Spores of common root pathogens, such as Pythium and Thielaviopsis, can survive in root debris or soil particles on pots, flats or other containers. “If you have a history of these diseases affecting your crops, it is recommended not to reuse them,” she said.

Hand tools and any equipment can harbor diseases. These items should also be cleaned with a cleaning agent specifically labeled for greenhouse use.

During the cleaning process, remove any leaf litter or other debris, eliminate standing water and remove any weeds. Weeds in particular can provide habitat for disease-carrying insects such as thrips, aphids, mites and other pests. Weeds can also serve as a host for diseases that can affect greenhouse crops such as powdery mildew, downy mildew and other fungal and viral diseases.

Controlling weed populations is as important outside as it is inside. Unmanaged weed populations growing outside greenhouse structures can be picked up and transported inside by Mother Nature, tools, equipment and by workers.

Read more: Getting into the Greenhouse

Avoid recontamination

Once a greenhouse has been thoroughly cleaned and prepared for a new crop, keeping it sanitized is equally important. Pathogens are easily reintroduced to a greenhouse through tools, equipment, workers and new plants.

Clean materials

Only use clean pots, as well as clean rooting medium, benches and tools. Chlorine bleach can be used to disinfect pots and flats. However, it should not be used to clean walls, benches or floors. In a well-ventilated area, mix one part bleach with nine parts water and allow pots, etc., to soak for 30 minutes. Ask your supplier for recommendations of cleaning agents that can safely be used on walls and/or benches.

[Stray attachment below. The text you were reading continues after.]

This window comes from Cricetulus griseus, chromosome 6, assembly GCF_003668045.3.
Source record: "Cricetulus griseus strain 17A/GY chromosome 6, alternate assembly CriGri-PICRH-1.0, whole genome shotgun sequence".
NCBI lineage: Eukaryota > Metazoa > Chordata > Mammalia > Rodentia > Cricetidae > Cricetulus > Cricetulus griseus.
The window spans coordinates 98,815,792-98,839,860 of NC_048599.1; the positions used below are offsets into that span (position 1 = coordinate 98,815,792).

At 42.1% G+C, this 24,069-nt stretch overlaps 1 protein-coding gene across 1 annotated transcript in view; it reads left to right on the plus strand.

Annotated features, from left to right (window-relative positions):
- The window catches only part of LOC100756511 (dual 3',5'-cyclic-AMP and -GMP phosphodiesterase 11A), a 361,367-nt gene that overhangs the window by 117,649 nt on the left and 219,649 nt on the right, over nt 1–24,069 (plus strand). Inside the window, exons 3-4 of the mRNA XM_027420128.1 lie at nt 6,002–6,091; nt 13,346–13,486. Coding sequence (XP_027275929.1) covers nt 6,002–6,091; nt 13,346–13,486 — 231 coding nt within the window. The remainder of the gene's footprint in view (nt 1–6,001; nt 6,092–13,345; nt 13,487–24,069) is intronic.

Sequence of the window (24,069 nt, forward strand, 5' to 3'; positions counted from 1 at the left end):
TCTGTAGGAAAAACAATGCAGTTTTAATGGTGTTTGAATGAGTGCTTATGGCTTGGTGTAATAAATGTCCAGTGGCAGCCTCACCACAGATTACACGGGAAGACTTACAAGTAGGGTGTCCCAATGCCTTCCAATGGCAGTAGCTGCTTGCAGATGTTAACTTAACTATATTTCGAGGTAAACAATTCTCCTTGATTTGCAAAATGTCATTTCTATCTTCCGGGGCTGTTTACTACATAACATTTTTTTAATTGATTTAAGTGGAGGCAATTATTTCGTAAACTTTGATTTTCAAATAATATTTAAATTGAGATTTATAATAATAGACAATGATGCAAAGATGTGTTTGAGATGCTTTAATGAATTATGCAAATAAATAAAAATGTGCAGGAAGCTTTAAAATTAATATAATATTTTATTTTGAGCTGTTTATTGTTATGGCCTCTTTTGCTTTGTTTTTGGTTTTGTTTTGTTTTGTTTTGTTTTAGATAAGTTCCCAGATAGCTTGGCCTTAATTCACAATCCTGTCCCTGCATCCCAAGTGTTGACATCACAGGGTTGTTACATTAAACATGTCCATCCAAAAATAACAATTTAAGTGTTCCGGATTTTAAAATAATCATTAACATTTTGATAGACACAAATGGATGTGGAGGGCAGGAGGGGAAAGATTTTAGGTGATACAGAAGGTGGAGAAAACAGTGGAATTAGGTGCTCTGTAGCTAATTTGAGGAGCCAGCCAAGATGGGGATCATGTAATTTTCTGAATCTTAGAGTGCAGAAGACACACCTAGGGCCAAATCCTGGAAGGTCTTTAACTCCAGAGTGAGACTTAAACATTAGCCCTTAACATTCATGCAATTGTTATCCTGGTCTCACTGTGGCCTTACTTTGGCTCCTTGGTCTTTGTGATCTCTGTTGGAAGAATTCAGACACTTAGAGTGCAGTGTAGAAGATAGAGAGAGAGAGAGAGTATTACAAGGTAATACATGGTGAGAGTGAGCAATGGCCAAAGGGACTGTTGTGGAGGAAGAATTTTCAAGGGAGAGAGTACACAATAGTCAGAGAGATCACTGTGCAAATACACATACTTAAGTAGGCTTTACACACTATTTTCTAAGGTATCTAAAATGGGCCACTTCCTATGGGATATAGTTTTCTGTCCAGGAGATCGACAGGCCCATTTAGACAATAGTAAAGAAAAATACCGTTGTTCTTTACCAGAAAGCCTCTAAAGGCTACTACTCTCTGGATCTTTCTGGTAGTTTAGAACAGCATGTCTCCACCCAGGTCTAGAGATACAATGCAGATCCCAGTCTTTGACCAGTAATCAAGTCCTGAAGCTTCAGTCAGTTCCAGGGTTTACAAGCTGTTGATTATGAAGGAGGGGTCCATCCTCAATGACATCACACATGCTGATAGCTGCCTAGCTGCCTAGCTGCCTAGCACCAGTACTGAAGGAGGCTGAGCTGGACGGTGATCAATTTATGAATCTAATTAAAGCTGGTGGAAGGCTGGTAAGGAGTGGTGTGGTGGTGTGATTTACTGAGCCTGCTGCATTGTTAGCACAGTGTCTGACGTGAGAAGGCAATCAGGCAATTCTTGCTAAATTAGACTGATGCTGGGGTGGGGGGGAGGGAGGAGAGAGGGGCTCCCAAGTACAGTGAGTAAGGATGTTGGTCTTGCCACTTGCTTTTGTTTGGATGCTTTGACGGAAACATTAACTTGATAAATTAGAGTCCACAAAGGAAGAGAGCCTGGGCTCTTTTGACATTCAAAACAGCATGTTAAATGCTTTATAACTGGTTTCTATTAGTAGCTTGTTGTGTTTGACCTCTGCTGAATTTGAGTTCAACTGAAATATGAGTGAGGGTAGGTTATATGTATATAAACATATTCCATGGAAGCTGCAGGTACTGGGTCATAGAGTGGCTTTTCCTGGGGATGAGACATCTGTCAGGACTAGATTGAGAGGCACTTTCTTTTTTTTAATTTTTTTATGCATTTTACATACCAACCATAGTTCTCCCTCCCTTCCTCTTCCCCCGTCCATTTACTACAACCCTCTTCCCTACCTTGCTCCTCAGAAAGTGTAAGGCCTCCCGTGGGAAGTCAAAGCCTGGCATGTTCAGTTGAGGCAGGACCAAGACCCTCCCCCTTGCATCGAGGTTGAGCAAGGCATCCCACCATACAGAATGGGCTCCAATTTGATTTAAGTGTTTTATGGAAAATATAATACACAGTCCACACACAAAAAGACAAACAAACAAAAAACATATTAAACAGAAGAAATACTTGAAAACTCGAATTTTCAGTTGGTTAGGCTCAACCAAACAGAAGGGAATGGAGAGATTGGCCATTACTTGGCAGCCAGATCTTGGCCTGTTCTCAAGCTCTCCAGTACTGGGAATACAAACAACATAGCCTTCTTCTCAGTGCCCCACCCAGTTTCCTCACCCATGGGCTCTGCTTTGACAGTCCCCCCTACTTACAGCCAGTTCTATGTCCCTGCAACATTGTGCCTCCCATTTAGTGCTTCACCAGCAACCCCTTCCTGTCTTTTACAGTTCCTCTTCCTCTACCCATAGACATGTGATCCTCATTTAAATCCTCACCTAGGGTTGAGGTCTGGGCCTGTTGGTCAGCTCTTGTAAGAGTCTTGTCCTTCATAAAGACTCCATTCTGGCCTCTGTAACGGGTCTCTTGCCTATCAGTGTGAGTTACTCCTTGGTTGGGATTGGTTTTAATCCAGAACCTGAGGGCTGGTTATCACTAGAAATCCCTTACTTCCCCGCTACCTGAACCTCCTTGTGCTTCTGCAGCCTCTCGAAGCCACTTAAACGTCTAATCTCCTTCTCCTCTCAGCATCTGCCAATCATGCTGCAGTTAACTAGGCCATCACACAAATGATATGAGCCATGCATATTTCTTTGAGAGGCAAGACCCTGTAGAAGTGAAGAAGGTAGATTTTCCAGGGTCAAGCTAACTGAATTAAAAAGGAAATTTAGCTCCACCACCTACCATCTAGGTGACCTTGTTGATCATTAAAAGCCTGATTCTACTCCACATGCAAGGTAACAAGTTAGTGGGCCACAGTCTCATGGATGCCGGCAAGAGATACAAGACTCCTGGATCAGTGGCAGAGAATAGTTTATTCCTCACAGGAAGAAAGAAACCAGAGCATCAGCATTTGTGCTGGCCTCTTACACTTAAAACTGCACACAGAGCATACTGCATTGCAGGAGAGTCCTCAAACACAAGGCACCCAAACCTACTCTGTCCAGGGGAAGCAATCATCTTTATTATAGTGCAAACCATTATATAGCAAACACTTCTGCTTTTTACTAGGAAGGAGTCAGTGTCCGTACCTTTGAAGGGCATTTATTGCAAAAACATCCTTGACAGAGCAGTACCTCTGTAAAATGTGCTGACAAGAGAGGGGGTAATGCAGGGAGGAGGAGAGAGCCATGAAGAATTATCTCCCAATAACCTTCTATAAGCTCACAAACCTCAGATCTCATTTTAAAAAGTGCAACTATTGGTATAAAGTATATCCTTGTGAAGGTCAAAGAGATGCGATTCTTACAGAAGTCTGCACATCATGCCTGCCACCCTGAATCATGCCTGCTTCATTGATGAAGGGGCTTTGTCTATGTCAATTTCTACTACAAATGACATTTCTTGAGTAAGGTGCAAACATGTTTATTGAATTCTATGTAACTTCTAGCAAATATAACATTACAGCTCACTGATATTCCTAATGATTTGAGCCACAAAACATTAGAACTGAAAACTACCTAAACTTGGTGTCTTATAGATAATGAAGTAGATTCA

Know your vendors

Limit your purchasing to only those vendors who are reliable sources. Inspect newly arriving plant material to avoid bringing diseases into a clean environment.

“Also, use culture-indexed cuttings and disinfected seeds and bulbs,” Hand said.

Remove diseased plants

In situations where a disease does appear in a crop, remove infected plants immediately and require workers to wash hands and tools after handling diseased plant material. Set up footbaths with sanitizers to eliminate the possibility of spreading pathogens into clean areas.

How do your sanitation practices measure up?

The greenhouse industry is not the only industry that has needed to develop practices to minimize risk associated with product contamination. A team of scientists from NASA developed a method for reducing the risk of foodborne illness among astronauts, which is known as the Hazard of Critical Control Points system (HACCP). (http://apsjournals.apsnet.org/doi/pdf/10.1094/PDIS-11-11-0986-FE.)

HACCP is a management system in which food safety is addressed through the analysis and control of biological, chemical and physical hazards from raw material production, procurement and handling, to manufacturing distribution and consumption of the finished product. (http://www.fda.gov/Food/GuidanceRegulation/HACCP/)

“A system approach using HACCP has been recently applied to disease management in the nursery industry and this approach could definitely be applied to the greenhouse industry as well,” Hand said.

Read more: Use of Silicon for Healthier Greenhouse Plants